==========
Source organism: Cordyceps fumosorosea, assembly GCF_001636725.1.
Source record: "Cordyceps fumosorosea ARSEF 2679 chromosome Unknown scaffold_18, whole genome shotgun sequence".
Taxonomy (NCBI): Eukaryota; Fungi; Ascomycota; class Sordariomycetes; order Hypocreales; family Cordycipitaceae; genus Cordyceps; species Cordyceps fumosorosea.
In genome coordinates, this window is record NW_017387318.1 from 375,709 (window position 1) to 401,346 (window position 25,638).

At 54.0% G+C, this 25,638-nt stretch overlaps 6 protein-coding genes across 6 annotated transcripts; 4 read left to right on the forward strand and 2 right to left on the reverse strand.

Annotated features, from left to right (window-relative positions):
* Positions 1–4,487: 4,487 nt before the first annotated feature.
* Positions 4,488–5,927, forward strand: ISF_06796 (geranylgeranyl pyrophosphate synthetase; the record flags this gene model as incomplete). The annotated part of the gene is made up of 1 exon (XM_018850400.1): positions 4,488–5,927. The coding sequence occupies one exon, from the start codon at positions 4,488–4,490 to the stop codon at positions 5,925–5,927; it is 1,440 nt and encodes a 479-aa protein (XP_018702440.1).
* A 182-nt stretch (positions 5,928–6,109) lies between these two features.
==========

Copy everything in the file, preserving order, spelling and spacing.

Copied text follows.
Source organism: Cordyceps fumosorosea, assembly GCF_001636725.1.
Source record: "Cordyceps fumosorosea ARSEF 2679 chromosome Unknown scaffold_18, whole genome shotgun sequence".
Taxonomy (NCBI): Eukaryota; Fungi; Ascomycota; class Sordariomycetes; order Hypocreales; family Cordycipitaceae; genus Cordyceps; species Cordyceps fumosorosea.
In genome coordinates, this window is record NW_017387318.1 from 375,709 (window position 1) to 401,346 (window position 25,638).

At 54.0% G+C, this 25,638-nt stretch overlaps 6 protein-coding genes across 6 annotated transcripts; 4 read left to right on the forward strand and 2 right to left on the reverse strand.

Annotated features, from left to right (window-relative positions):
* Positions 1–4,487: 4,487 nt before the first annotated feature.
* Positions 4,488–5,927, forward strand: ISF_06796 (geranylgeranyl pyrophosphate synthetase; the record flags this gene model as incomplete). The annotated part of the gene is made up of 1 exon (XM_018850400.1): positions 4,488–5,927. The coding sequence occupies one exon, from the start codon at positions 4,488–4,490 to the stop codon at positions 5,925–5,927; it is 1,440 nt and encodes a 479-aa protein (XP_018702440.1).
* A 182-nt stretch (positions 5,928–6,109) lies between these two features.